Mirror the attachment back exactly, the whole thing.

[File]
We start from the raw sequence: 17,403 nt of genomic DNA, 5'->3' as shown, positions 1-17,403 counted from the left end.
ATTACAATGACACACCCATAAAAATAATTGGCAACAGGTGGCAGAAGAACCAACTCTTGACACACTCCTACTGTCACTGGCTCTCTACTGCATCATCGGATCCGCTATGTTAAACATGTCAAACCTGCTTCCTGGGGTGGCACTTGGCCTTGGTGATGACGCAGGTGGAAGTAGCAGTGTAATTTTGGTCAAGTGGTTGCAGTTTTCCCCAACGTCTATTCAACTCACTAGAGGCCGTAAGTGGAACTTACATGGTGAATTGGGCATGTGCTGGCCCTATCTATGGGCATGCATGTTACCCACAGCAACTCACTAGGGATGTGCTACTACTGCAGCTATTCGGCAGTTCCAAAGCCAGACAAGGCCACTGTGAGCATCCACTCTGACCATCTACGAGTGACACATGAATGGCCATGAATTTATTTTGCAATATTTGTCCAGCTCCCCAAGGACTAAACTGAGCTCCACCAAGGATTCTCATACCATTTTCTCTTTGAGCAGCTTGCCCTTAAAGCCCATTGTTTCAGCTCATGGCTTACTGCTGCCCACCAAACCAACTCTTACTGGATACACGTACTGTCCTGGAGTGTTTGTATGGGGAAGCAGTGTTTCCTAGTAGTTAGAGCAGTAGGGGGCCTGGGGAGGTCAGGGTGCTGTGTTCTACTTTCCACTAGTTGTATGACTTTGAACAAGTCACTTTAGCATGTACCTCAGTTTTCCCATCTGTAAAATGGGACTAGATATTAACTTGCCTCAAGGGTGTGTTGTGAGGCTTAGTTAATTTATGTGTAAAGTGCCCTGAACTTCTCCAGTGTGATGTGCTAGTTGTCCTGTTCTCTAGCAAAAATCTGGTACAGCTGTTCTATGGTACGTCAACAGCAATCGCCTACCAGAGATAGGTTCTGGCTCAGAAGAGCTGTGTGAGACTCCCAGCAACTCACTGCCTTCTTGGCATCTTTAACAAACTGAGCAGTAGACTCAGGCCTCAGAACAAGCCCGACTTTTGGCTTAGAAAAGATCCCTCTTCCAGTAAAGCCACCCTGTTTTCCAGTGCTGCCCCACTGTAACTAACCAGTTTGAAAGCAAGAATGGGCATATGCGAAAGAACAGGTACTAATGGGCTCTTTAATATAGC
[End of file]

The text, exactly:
We start from the raw sequence: 17,403 nt of genomic DNA, 5'->3' as shown, positions 1-17,403 counted from the left end.
ATTACAATGACACACCCATAAAAATAATTGGCAACAGGTGGCAGAAGAACCAACTCTTGACACACTCCTACTGTCACTGGCTCTCTACTGCATCATCGGATCCGCTATGTTAAACATGTCAAACCTGCTTCCTGGGGTGGCACTTGGCCTTGGTGATGACGCAGGTGGAAGTAGCAGTGTAATTTTGGTCAAGTGGTTGCAGTTTTCCCCAACGTCTATTCAACTCACTAGAGGCCGTAAGTGGAACTTACATGGTGAATTGGGCATGTGCTGGCCCTATCTATGGGCATGCATGTTACCCACAGCAACTCACTAGGGATGTGCTACTACTGCAGCTATTCGGCAGTTCCAAAGCCAGACAAGGCCACTGTGAGCATCCACTCTGACCATCTACGAGTGACACATGAATGGCCATGAATTTATTTTGCAATATTTGTCCAGCTCCCCAAGGACTAAACTGAGCTCCACCAAGGATTCTCATACCATTTTCTCTTTGAGCAGCTTGCCCTTAAAGCCCATTGTTTCAGCTCATGGCTTACTGCTGCCCACCAAACCAACTCTTACTGGATACACGTACTGTCCTGGAGTGTTTGTATGGGGAAGCAGTGTTTCCTAGTAGTTAGAGCAGTAGGGGGCCTGGGGAGGTCAGGGTGCTGTGTTCTACTTTCCACTAGTTGTATGACTTTGAACAAGTCACTTTAGCATGTACCTCAGTTTTCCCATCTGTAAAATGGGACTAGATATTAACTTGCCTCAAGGGTGTGTTGTGAGGCTTAGTTAATTTATGTGTAAAGTGCCCTGAACTTCTCCAGTGTGATGTGCTAGTTGTCCTGTTCTCTAGCAAAAATCTGGTACAGCTGTTCTATGGTACGTCAACAGCAATCGCCTACCAGAGATAGGTTCTGGCTCAGAAGAGCTGTGTGAGACTCCCAGCAACTCACTGCCTTCTTGGCATCTTTAACAAACTGAGCAGTAGACTCAGGCCTCAGAACAAGCCCGACTTTTGGCTTAGAAAAGATCCCTCTTCCAGTAAAGCCACCCTGTTTTCCAGTGCTGCCCCACTGTAACTAACCAGTTTGAAAGCAAGAATGGGCATATGCGAAAGAACAGGTACTAATGGGCTCTTTAATATAGC